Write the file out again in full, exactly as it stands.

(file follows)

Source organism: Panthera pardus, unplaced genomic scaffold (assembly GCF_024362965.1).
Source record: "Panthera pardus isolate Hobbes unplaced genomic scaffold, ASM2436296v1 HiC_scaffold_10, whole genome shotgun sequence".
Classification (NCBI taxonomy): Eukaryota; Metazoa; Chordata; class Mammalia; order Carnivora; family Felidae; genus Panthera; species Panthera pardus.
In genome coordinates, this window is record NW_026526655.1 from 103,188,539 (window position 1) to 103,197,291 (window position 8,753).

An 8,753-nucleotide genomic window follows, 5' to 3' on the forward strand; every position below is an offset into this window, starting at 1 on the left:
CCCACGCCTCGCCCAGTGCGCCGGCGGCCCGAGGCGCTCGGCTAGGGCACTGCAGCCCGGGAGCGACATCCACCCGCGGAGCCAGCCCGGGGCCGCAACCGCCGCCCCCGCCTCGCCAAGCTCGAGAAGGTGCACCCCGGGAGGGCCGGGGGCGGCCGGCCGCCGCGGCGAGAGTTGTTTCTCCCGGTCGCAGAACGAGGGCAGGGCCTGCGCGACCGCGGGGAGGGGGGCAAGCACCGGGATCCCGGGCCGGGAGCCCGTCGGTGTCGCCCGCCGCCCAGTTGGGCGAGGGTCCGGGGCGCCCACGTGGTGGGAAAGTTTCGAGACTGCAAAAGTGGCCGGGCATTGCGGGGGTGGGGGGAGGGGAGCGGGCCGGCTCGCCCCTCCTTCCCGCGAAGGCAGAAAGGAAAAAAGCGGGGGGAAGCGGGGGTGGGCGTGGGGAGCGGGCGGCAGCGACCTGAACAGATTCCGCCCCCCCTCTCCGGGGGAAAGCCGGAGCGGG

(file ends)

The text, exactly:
Source organism: Panthera pardus, unplaced genomic scaffold (assembly GCF_024362965.1).
Source record: "Panthera pardus isolate Hobbes unplaced genomic scaffold, ASM2436296v1 HiC_scaffold_10, whole genome shotgun sequence".
Classification (NCBI taxonomy): Eukaryota; Metazoa; Chordata; class Mammalia; order Carnivora; family Felidae; genus Panthera; species Panthera pardus.
In genome coordinates, this window is record NW_026526655.1 from 103,188,539 (window position 1) to 103,197,291 (window position 8,753).

An 8,753-nucleotide genomic window follows, 5' to 3' on the forward strand; every position below is an offset into this window, starting at 1 on the left:
CCCACGCCTCGCCCAGTGCGCCGGCGGCCCGAGGCGCTCGGCTAGGGCACTGCAGCCCGGGAGCGACATCCACCCGCGGAGCCAGCCCGGGGCCGCAACCGCCGCCCCCGCCTCGCCAAGCTCGAGAAGGTGCACCCCGGGAGGGCCGGGGGCGGCCGGCCGCCGCGGCGAGAGTTGTTTCTCCCGGTCGCAGAACGAGGGCAGGGCCTGCGCGACCGCGGGGAGGGGGGCAAGCACCGGGATCCCGGGCCGGGAGCCCGTCGGTGTCGCCCGCCGCCCAGTTGGGCGAGGGTCCGGGGCGCCCACGTGGTGGGAAAGTTTCGAGACTGCAAAAGTGGCCGGGCATTGCGGGGGTGGGGGGAGGGGAGCGGGCCGGCTCGCCCCTCCTTCCCGCGAAGGCAGAAAGGAAAAAAGCGGGGGGAAGCGGGGGTGGGCGTGGGGAGCGGGCGGCAGCGACCTGAACAGATTCCGCCCCCCCTCTCCGGGGGAAAGCCGGAGCGGG